As previously reported the most interesting thing to come out of the New York Film Critics Circle Awards ceremony was critic Armond White lambasting 12 Years a Slave director Steve McQueen while the famed filmmaker collected his award.
According to numerous reports, Armond White, who has a history of heckling people he doesn’t like, wasn’t having McQueen’s speech, or his film 12 Years a Slave, so when the director took to the stage, the critic shouted obscenities at the director. Some gems are as follows:
“You’re an embarrassing doorman and garbage man.” and of course the very classy follow-up, “F–k you. Kiss my a–.”
Various reports have said that McQueen either ignored him or just didn’t hear the heckles. However the critic is now on the defense, and claims that he didn’t heckle the 12 Years a Slave director. Although consider this for good evidence — after the ceremony the NYFCC chairman e-mailed Fox Searchlight to apologize to McQueen about the heckling by White, calling the moment, “crass bit of heckling.” The chairman, Joshua Rothkopf, whose e-mail was posted on Deadline, said that he was “mortified” and that there would be “disciplinary action.”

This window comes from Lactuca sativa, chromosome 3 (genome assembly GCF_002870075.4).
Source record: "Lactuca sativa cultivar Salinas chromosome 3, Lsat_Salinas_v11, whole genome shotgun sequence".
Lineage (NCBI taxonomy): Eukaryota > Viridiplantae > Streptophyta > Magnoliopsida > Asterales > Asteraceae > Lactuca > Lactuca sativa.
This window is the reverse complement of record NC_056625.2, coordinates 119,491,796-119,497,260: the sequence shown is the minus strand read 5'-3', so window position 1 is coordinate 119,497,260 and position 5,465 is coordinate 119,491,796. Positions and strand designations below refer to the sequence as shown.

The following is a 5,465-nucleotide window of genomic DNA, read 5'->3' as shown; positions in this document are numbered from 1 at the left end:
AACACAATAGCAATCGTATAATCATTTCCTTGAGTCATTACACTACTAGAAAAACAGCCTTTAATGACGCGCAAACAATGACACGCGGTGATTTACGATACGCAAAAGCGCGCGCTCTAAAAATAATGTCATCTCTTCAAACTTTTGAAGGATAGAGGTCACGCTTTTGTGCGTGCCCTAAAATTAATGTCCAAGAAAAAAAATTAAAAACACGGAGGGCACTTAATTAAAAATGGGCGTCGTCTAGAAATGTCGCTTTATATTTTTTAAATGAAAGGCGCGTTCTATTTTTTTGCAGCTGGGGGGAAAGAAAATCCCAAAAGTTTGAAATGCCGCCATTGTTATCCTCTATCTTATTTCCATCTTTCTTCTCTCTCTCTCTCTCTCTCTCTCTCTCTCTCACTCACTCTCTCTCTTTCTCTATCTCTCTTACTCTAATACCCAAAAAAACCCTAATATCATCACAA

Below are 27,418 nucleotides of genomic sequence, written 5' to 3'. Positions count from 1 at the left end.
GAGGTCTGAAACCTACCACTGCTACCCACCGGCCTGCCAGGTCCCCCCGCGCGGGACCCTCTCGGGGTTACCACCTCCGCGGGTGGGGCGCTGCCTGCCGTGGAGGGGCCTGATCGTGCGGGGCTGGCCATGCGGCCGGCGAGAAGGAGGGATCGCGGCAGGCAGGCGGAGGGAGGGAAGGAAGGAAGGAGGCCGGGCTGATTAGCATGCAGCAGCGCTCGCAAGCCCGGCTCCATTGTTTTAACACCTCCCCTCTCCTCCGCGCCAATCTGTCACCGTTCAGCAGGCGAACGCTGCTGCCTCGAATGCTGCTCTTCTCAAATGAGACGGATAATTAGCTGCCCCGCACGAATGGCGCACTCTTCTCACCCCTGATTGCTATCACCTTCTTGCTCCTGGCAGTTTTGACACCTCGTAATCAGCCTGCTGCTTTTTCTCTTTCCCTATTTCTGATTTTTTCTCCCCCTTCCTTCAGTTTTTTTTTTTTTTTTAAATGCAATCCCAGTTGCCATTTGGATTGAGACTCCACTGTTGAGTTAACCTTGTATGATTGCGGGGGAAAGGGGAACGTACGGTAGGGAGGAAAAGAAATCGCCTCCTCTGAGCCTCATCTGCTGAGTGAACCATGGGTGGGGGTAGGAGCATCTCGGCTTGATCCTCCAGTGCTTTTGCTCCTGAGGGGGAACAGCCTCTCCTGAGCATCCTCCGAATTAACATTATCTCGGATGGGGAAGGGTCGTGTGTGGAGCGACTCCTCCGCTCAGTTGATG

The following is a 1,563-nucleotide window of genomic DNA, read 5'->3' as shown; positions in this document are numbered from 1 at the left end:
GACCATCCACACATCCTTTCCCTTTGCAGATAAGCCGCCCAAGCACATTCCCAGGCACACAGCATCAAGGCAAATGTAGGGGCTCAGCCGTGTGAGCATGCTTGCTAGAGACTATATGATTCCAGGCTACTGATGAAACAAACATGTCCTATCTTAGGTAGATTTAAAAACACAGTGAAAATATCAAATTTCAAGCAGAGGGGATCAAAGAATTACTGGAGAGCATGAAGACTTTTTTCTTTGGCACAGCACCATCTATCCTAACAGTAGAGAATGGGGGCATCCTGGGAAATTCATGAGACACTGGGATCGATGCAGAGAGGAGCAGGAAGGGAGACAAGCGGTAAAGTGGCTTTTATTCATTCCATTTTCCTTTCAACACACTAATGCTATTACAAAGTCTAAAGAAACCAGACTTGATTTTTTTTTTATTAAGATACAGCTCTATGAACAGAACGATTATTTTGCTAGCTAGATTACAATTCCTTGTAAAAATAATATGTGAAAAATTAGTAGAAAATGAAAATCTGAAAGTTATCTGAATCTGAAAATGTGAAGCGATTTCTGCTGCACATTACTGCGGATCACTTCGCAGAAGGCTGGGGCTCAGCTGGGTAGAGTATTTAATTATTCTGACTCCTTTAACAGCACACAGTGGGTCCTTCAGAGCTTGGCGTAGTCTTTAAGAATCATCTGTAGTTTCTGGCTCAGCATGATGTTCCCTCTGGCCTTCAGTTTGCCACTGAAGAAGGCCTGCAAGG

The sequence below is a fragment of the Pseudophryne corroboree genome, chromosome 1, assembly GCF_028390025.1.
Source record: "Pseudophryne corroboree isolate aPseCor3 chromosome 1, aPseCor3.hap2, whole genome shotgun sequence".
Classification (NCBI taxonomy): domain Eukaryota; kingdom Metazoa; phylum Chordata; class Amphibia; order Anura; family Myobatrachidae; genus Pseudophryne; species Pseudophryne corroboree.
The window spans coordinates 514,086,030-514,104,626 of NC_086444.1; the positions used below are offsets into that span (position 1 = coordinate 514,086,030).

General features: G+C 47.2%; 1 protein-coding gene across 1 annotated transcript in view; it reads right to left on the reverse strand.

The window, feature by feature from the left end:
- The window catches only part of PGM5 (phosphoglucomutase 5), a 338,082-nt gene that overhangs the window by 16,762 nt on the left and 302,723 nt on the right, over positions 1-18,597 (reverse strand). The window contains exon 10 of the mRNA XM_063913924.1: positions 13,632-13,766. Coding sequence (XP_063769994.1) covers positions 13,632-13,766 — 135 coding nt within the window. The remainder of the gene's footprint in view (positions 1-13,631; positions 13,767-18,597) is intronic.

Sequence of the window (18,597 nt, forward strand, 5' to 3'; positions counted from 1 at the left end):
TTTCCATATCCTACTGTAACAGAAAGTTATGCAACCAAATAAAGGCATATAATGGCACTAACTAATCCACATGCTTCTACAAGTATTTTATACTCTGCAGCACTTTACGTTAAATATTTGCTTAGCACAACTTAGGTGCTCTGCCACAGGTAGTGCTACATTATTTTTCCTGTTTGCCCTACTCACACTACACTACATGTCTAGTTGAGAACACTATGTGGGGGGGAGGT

In a statement, White said that numerous reports covering his heckling of Steve McQueen are nothing more than a “barrage of lies, misreporting, unsubstantiated sources and made-up quotes is dismaying.”
Funny enough the critic changed the subject entirely and decided to focus on the wins of other artists, by claiming that the “misreporting” has distracted people from the achievements of others, “The awards themselves, and the highlights of the evening, such as James Toback and Peter Bogdanovich’s praise for best-picture winner ‘American Hustle,’ have been forgotten in the melee.”
In this case it’s fortunate that once you publish a piece, it never truly removes itself from the internet entirely. At the time of 12 Years a Slave’s release, White had harsh words to say, “12 Years a Slave belongs to the torture porn genre with Hostel, The Human Centipede and the Saw franchise but it is being sold (and mistaken) as part of the recent spate of movies that pretend ‘a conversation about race.’ The only conversation this film inspires would contain howls of discomfort.
Fortunately for Steve McQueen his film is still one of the top contenders for the awards race.